Good news! Most of the journals in Medline/PubMed are peer reviewed. Generally speaking, if you find a journal citation in Medline/PubMed you should be just fine. However, as you can see in the PubMed FAQ, there is no way to limit your results within the PubMed or the Medline on Ebsco interface to knock out the few publications that are not considered referred titles.
However, Ebsco (a third party vendor) does provide a list of all titles within Medline and lets you see which titles are considered peer reviewed. You can check if your journal is OK - see the "peer Review" tab in the report below to see the very small list of titles that don't make the cut.
So your professor asked you to limit your research to peer reviewed articles. What does this mean?
Generally speaking, the question of peer review most commonly arises when talking about the journal literature. Peer review is the process by which research is assessed for quality, relevancy, and accuracy. In a peer reviewed, or refereed journal, each manuscript submitted to the publisher is first reviewed anonymously by a group of experts - peers in the same field of study. These reviewers assess the quality of the research, the accuracy of the findings, and the relevancy of the research to the journal or profession.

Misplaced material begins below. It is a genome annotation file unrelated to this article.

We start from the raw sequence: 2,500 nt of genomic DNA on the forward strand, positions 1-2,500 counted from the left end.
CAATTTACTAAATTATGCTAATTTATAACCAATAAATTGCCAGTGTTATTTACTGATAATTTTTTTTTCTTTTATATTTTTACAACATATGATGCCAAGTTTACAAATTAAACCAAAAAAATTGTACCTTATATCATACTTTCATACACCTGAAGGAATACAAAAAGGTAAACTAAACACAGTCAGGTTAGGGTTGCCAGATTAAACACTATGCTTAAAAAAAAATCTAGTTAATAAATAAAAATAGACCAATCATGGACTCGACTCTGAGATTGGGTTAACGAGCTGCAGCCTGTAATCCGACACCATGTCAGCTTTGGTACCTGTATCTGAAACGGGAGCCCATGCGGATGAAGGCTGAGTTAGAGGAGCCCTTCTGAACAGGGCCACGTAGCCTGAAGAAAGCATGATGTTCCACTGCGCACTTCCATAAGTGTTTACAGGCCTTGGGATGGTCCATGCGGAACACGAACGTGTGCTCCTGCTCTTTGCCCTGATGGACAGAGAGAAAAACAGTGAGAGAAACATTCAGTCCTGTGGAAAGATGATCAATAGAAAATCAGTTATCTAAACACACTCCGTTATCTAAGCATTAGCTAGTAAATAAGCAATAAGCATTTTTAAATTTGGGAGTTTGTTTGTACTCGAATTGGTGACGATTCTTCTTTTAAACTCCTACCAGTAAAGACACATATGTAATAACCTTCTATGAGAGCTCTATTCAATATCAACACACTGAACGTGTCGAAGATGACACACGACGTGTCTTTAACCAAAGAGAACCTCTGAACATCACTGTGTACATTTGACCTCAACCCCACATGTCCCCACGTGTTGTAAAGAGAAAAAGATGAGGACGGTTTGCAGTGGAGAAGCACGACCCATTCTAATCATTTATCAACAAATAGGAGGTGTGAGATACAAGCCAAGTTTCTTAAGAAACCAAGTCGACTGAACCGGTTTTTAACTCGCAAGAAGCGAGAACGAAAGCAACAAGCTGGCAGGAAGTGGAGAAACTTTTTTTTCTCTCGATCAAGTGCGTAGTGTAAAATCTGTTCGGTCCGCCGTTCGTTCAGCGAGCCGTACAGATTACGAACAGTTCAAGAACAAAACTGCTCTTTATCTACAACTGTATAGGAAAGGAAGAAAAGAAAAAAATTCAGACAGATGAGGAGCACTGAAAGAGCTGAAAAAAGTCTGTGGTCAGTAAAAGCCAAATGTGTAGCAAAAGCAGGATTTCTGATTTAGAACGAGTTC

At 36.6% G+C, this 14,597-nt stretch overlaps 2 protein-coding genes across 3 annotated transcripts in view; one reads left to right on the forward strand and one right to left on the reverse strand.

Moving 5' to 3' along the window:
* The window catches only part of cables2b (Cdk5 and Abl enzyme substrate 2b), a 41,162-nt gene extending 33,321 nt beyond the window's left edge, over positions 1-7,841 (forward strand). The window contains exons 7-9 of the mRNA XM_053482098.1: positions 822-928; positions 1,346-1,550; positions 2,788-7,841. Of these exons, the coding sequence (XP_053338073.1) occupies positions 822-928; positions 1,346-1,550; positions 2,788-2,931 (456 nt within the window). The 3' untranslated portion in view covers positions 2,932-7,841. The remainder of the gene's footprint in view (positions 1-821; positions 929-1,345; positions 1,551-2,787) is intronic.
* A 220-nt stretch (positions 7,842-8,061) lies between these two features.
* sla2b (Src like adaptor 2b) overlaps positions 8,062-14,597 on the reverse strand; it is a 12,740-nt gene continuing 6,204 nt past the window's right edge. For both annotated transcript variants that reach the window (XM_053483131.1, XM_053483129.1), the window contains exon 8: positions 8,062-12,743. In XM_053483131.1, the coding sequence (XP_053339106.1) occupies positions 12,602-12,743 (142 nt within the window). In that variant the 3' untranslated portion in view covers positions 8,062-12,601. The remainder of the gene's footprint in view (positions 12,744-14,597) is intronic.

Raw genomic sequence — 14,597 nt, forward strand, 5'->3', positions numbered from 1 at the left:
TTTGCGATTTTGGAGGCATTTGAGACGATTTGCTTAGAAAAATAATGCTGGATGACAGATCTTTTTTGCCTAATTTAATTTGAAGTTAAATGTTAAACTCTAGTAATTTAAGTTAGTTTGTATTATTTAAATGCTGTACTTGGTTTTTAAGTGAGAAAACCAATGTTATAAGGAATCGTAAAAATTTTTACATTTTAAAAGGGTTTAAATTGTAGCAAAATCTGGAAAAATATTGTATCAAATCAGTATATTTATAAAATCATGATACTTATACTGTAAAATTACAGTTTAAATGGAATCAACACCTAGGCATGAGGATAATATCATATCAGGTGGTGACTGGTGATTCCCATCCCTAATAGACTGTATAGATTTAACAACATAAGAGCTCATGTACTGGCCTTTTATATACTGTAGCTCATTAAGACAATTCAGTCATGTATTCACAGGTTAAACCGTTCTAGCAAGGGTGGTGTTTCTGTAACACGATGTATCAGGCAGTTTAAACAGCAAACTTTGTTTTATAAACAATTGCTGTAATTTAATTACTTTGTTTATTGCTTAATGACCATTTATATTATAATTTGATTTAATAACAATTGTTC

Peer review is like quality control. You should be able to trust the scholarship of the research.
All of the journal citation databases provided by the library include peer review journals. Not sure which journal database to use for your research? Need help limiting your search results to scholarly/peer reviewed materials? We're here to help. Call or email the library for more information. To learn more about the search features of specific databases, see the library guide on that resource.
For a more extensive discussion about the peer review process or academic scholarship, the following guide is recommended for further reading.